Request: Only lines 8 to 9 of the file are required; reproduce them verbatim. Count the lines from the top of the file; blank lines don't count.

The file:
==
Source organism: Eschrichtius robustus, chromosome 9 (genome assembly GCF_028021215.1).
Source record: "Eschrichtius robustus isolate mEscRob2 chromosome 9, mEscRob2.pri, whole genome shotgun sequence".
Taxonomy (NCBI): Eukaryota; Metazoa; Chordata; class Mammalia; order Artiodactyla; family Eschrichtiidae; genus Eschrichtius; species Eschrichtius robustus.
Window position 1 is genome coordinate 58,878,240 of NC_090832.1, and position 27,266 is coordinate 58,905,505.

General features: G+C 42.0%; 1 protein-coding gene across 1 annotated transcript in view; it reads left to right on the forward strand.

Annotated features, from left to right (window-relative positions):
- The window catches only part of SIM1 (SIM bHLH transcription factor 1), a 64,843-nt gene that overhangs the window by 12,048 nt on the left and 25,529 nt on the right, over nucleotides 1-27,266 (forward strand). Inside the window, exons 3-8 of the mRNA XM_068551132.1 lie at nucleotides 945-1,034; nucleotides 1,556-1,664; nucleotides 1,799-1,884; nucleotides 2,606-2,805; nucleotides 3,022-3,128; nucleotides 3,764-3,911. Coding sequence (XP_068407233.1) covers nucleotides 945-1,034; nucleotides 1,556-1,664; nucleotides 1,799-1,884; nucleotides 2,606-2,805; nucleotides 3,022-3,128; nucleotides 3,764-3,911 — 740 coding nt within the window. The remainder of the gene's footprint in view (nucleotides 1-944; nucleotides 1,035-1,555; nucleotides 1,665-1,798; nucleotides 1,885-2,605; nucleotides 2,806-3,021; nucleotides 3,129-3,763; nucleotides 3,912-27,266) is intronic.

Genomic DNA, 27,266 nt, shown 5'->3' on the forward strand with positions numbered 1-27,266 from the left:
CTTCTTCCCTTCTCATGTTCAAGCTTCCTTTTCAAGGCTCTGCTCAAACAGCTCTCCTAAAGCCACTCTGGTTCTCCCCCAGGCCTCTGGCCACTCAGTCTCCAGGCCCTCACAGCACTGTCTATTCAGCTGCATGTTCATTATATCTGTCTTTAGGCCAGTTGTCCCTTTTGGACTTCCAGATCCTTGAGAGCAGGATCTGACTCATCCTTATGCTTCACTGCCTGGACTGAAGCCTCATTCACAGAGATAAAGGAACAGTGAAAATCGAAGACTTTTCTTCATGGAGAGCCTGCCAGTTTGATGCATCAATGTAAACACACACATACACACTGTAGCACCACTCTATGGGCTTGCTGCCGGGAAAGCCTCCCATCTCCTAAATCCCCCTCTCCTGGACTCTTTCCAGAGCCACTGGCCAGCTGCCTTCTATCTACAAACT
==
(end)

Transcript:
Genomic DNA, 27,266 nt, shown 5'->3' on the forward strand with positions numbered 1-27,266 from the left:
CTTCTTCCCTTCTCATGTTCAAGCTTCCTTTTCAAGGCTCTGCTCAAACAGCTCTCCTAAAGCCACTCTGGTTCTCCCCCAGGCCTCTGGCCACTCAGTCTCCAGGCCCTCACAGCACTGTCTATTCAGCTGCATGTTCATTATATCTGTCTTTAGGCCAGTTGTCCCTTTTGGACTTCCAGATCCTTGAGAGCAGGATCTGACTCATCCTTATGCTTCACTGCCTGGACTGAAGCCTCATTCACAGAGATAAAGGAACAGTGAAAATCGAAGACTTTTCTTCATGGAGAGCCTGCCAGTTTGATGCATCAATGTAAACACACACATACACACTGTAGCACCACTCTATGGGCTTGCTGCCGGGAAAGCCTCCCATCTCCTAAATCCCCCTCTCCTGGACTCTTTCCAGAGCCACTGGCCAGCTGCCTTCTATCTACAAACT